The recent presidential election brought about an unprecedented level of vitriol, hate and anger in our country. As a history teacher I had to go back to the election of 1800 between Thomas Jefferson and John Adams to find such a divisive campaign. As an educator I am deeply disturbed by the number of stories coming from college and high school campuses that talk about students being threatened based on their race, gender identity, religion, sexuality and beliefs. Now more than ever schools like Dublin must engage in intense conversation and encourage active listening.
Dublin, Holderness School and Northfield Mount Hermon vied for supremacy in the first Nordic Race of 2017 at Holderness School. A total of six and seven points separated the top three teams in each of the boys and girls categories.
On the boys side, Dublin School won for the first time in Lakes region competition against a field of 12 schools. The boys, led by GH Werowinski's (Acton, MA) #1 finish, defeated home team Holderness by 4 points. The boys won despite the absence of top skier Calvin Bates (Dublin, NH). Quinn Wilson 7th (Dublin, NH); Ryan Hyde 12th (Hollis, NH); and Yates Desel 28th (Fairfield, CT) closed out the scoring for Dublin.
On the girls side, Dublin School finished six points behind winner Holderness. Dublin dominated the podium capturing the #1 ( Lilly Bates (Dublin, NH)) and #3 ( Aggie Macy (Dublin, NH)) positions. Robyn McIntosh #10 (Chelsea, Quebec) and Olivia O'Rourke #25 (Peterborough, NH) closed out the scoring for Dublin. In a great sign for the future, three out of the four Dublin scoring racers were either Freshmen or Sophomores.
Noelia Calcano ’17 (Hamilton, NJ) was awarded a QuestBridge Scholarship by Bowdoin College. QuestBridge was founded in 2004 to connect the nation's brightest students from low-income backgrounds with leading institutions of higher education. By facilitating these exchanges, QuestBridge works to increase the percentage of talented low-income students attending the nation's best universities. Only 5% of applicants to the QuestBridge program become College Match Scholarship Recipients.
“My first Geometry class this year revolved around mental math,” says freshman Aggie Macy. “I found it a little odd at first that we were spending so much time learning how to square numbers such as 12,642, but, over time, I learned that it was [more] the process Mr. Weis focuses on and less the answer.”
Those who have braved a mathematics class with Math Chair Mr. Jonathan Weis will know the early frustration and eventual exhilaration of mental math. They will know that, like Macy realized, the answers were not as crucial as the process of learning mental math.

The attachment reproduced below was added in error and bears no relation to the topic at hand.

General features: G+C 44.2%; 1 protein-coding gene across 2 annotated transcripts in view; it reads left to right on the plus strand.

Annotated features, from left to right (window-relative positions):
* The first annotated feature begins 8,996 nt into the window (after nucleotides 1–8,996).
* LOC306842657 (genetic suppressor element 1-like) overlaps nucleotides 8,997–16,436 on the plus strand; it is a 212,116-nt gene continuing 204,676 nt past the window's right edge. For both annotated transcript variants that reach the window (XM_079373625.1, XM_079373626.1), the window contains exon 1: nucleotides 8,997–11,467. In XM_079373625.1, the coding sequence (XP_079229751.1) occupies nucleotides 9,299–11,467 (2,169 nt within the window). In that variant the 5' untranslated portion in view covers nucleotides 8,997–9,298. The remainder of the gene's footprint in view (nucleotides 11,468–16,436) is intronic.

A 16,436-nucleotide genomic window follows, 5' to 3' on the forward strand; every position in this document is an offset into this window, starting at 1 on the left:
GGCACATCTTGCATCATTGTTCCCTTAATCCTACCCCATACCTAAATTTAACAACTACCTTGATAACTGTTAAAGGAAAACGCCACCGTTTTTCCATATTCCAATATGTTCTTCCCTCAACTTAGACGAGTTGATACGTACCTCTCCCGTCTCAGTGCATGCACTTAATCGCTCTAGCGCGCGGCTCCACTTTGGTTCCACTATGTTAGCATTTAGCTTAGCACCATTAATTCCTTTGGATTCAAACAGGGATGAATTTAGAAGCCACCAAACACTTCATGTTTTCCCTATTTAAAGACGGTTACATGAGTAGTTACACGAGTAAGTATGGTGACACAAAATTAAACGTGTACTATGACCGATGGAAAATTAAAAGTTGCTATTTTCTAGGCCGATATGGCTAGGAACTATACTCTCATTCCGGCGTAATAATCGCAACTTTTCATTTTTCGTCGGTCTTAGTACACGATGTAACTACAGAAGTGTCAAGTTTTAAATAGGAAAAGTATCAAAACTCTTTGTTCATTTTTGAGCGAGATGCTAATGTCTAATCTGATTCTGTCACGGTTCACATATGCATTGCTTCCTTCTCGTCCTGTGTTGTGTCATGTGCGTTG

With snow slicking the sidewalks, dusting the trees, and coating the nordic trails and bucolic campus hills, a special kind of energized quiet settles in. Cam Harrington, a senior beginning to reflect on his high school career as he is doubly immersed in the Play and festive arrangements with Dublin’s a cappella group, has been thinking about the sounds of Dublin.
“I think there’s a general hum to this campus that you can hear,” he says. “There’s an energy and an audible presence that changes across the seasons and trimesters. It changes, and you have to listen to it. Finals week, there is this huge shift. It is quiet. Focused. The hum changes. You realize then: you’ve been listening to this campus without realizing it for all of these days. And you notice when it quiets or changes.”
For many years, Dublin School has celebrated the various traditions of the holiday season and the winter solstice and its promise of longer and brighter days with the Celebration of Light. In a break with tradition (and possibly the establishment of a new tradition?), the Celebration of LIghts was partially celebrated outside this year. After a traditional family style meal, students and advisors walked up a candle lit path to the outdoor stage of the Fountain Arts Building where a roaring bonfire warmed toes and hearts.
Five Dublin School endurance athletes have committed to college programs over the last two weeks. They are Calvin Bates - Nordic Skiing - Middlebury College; Joey Hynes - Crew and Soccer - Washington College; William Stanhope - Crew - Florida Institute of Technology; Michelle Zhong - Crew - Cornell University; and, GH Werowinski - Crew and Nordic - Saint Lawrence University.
Bette Imhoff admits that, because Dublin does not have a field hockey program, she was hesitant about enrolling. She was used to Field Hockey being her fall sport; and, more, it was her favorite. Now, Bette is a junior who is interested in the sciences and pursuing a career in medicine and is what she says she never expected before arriving, before giving up one of her sports for the sake of others: a leader on the courts and fields. She is a dedicated, intense, and talented athlete who has found new passions while bolstering her leadership qualities along the way.
Thomas Wentworth Higginson came to Dublin sometime in the 1880’s, later building a summer estate “Glimpsewood” in 1890. Although largely forgotten today, Higginson was considered one of the great intellects of his time. Among forty candidates in a public poll conducted by the Literary Life magazine, Higginson ranked fourth in importance by then living Americans behind only Thomas Edison, Mark Twain (who he shared a summer in Dublin with), and Andrew Carnegie. He was one of the leading advocates for change on a range of social issues. As a Unitarian minister, editor, and writer, he spoke or wrote about slavery, war, women's suffrage and rights, temperance, civil service reform, reconstruction, and countless other issues of the day. His advocacy did not end in intellectual endeavors however.